I love open source. I love the community. You put together a large group of very smart guys and you can get anywhere. I am sure we'll change the mobile market forever with Funambol, because when you have so many brains working together... you'll end up creating something great.
Unfortunately, having so many smart people sometimes fires back ;-) Today, I spent some of my cycles on thinking about an email in our mailing list, titled "Open source my ass". I love the title and the content was really interesting. It was all about the tight-rope walk we are trying to do with Funambol. It goes down to what is "free" and what you have to pay for. As usual, people forget that open source means open, not free. But that is a different story I will leave to the smart brains behind the concepts.
In this case, the discussion was about support. Free support (from the mailing list) vs. paid support (to Funambol). If you really want to create a community, you need to help people to start working on your stuff. However, where do you stop? Where do you set the line and start telling people "hey, you have to pay for this"?
If Funambol people answer all the questions, the community will be developed around lurkers, just waiting for a cooked meal. Nobody will step up to the plate and say "I know the answer, here it is" because you'll know someone from Funambol will answer. That will be unhealthy. That is not a community. It is a commercial company giving away some free code to convince people to buy. That is not what I want the Funambol project to be. This is not how we change the rules in mobile.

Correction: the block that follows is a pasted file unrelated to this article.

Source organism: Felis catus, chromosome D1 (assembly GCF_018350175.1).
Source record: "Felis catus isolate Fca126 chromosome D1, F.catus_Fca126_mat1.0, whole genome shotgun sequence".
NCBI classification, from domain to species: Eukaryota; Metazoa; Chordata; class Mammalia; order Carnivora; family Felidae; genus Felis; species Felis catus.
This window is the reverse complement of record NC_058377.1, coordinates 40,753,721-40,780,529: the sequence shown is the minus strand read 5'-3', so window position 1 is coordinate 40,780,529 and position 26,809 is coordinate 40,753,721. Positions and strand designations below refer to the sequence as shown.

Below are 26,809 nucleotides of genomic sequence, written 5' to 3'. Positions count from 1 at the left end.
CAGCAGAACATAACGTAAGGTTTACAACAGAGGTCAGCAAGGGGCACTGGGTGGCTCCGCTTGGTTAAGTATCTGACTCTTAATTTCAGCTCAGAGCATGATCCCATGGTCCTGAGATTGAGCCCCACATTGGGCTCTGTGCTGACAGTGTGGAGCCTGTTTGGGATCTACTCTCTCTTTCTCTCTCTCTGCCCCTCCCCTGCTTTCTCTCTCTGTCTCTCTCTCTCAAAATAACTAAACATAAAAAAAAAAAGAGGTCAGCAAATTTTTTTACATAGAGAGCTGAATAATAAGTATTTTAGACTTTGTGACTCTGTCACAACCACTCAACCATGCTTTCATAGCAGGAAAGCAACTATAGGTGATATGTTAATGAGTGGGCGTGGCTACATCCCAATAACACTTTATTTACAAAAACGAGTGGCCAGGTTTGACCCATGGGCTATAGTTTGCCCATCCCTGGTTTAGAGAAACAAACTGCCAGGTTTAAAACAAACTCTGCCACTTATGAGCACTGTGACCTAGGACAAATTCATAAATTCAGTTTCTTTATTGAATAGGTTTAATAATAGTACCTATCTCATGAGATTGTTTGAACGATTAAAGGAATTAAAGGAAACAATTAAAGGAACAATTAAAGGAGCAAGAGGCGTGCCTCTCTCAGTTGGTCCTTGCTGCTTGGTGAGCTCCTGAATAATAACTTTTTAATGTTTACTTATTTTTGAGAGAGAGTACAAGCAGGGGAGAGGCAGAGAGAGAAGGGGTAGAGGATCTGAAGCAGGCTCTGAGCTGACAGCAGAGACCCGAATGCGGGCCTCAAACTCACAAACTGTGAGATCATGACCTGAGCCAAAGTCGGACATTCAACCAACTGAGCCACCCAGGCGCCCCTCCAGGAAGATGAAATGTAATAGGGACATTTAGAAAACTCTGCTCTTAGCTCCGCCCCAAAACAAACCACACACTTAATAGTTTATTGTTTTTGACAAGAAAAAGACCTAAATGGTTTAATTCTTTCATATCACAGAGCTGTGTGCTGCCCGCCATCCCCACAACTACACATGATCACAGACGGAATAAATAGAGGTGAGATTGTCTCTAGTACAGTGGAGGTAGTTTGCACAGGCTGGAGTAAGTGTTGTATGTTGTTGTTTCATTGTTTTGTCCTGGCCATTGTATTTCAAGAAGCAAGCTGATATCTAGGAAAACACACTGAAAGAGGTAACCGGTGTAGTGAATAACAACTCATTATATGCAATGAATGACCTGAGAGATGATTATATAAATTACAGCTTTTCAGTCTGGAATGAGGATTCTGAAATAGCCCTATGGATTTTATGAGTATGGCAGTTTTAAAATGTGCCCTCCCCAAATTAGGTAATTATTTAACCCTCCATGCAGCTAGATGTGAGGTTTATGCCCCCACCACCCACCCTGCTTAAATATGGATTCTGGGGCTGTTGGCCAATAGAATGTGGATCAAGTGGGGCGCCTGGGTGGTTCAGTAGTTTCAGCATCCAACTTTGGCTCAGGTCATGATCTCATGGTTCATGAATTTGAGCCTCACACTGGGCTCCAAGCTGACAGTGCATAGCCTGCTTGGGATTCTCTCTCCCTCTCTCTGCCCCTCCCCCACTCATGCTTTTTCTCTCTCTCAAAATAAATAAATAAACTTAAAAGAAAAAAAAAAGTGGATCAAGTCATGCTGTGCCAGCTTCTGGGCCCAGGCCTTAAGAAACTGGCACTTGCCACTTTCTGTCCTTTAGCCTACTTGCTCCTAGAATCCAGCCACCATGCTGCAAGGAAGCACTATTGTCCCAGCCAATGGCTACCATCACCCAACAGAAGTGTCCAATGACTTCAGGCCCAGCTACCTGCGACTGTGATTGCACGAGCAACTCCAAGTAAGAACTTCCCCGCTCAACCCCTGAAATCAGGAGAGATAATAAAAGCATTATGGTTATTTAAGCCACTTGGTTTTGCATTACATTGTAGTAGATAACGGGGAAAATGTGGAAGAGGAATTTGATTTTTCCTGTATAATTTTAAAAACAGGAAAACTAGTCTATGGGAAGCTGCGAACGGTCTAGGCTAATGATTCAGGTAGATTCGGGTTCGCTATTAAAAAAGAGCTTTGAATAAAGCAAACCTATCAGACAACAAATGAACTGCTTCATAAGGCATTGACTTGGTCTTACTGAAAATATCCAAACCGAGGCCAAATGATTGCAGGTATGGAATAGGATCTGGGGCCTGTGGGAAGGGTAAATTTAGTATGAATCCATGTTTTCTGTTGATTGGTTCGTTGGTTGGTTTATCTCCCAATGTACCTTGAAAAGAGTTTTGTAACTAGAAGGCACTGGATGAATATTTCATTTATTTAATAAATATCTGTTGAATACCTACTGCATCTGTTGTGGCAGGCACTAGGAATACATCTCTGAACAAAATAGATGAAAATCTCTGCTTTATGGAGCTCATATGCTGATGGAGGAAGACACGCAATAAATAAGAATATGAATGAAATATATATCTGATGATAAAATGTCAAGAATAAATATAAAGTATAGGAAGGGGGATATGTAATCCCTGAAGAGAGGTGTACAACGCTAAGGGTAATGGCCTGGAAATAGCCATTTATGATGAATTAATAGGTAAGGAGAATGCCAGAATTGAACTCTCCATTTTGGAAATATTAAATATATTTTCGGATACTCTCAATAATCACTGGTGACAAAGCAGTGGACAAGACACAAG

I asked my team (reinforcing it today) to be more involved in answering to the community. But they have to do it in their spare time (if they have some ;-) 15 minutes a day. No more. It is 35 people growing fast, so it is a good amount of man hours...
Now, where do we put the line? If a question requires more than 15 minutes for an answer, does it make sense for someone in our team to do it in its spare time? Or does it land you in "you are asking too much, so you probably do not have enough time to do it yourself and maybe you could pay for it, so we get your money and put it back in the project"? What is too much? How do you quantify it? What should the metric be?
I do not know. I am throwing the 15-minutes-a-day rule out and see if it works. We'll find it out soon. That's the beauty of open source. That's the beauty of a community of smart guys. If it is not going to work, I'll get a "15 minutes my ass" email and I'll change it until I get it right.
I love open source.